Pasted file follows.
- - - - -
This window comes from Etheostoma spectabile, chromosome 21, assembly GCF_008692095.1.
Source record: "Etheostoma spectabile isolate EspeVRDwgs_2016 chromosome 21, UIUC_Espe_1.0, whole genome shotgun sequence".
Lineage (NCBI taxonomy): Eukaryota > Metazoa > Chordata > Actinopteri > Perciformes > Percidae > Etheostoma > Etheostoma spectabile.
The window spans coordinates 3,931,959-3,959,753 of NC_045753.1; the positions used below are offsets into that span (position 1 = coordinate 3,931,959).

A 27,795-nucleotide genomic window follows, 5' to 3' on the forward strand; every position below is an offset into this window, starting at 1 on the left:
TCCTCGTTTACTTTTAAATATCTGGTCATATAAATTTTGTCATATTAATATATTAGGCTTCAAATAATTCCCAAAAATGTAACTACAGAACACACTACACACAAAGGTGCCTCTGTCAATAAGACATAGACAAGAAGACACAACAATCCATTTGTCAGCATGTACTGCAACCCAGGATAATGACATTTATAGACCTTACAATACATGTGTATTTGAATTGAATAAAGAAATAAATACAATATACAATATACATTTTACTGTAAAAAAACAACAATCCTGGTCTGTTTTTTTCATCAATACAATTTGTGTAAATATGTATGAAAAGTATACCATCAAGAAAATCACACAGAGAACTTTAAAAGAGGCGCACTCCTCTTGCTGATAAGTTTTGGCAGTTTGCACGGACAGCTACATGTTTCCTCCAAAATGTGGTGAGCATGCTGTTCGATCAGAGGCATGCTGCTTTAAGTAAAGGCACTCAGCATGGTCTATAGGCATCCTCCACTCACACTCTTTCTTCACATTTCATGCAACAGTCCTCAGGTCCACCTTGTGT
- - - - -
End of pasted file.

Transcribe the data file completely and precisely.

This window comes from Etheostoma spectabile, chromosome 21, assembly GCF_008692095.1.
Source record: "Etheostoma spectabile isolate EspeVRDwgs_2016 chromosome 21, UIUC_Espe_1.0, whole genome shotgun sequence".
Lineage (NCBI taxonomy): Eukaryota > Metazoa > Chordata > Actinopteri > Perciformes > Percidae > Etheostoma > Etheostoma spectabile.
The window spans coordinates 3,931,959-3,959,753 of NC_045753.1; the positions used below are offsets into that span (position 1 = coordinate 3,931,959).

A 27,795-nucleotide genomic window follows, 5' to 3' on the forward strand; every position below is an offset into this window, starting at 1 on the left:
TCCTCGTTTACTTTTAAATATCTGGTCATATAAATTTTGTCATATTAATATATTAGGCTTCAAATAATTCCCAAAAATGTAACTACAGAACACACTACACACAAAGGTGCCTCTGTCAATAAGACATAGACAAGAAGACACAACAATCCATTTGTCAGCATGTACTGCAACCCAGGATAATGACATTTATAGACCTTACAATACATGTGTATTTGAATTGAATAAAGAAATAAATACAATATACAATATACATTTTACTGTAAAAAAACAACAATCCTGGTCTGTTTTTTTCATCAATACAATTTGTGTAAATATGTATGAAAAGTATACCATCAAGAAAATCACACAGAGAACTTTAAAAGAGGCGCACTCCTCTTGCTGATAAGTTTTGGCAGTTTGCACGGACAGCTACATGTTTCCTCCAAAATGTGGTGAGCATGCTGTTCGATCAGAGGCATGCTGCTTTAAGTAAAGGCACTCAGCATGGTCTATAGGCATCCTCCACTCACACTCTTTCTTCACATTTCATGCAACAGTCCTCAGGTCCACCTTGTGT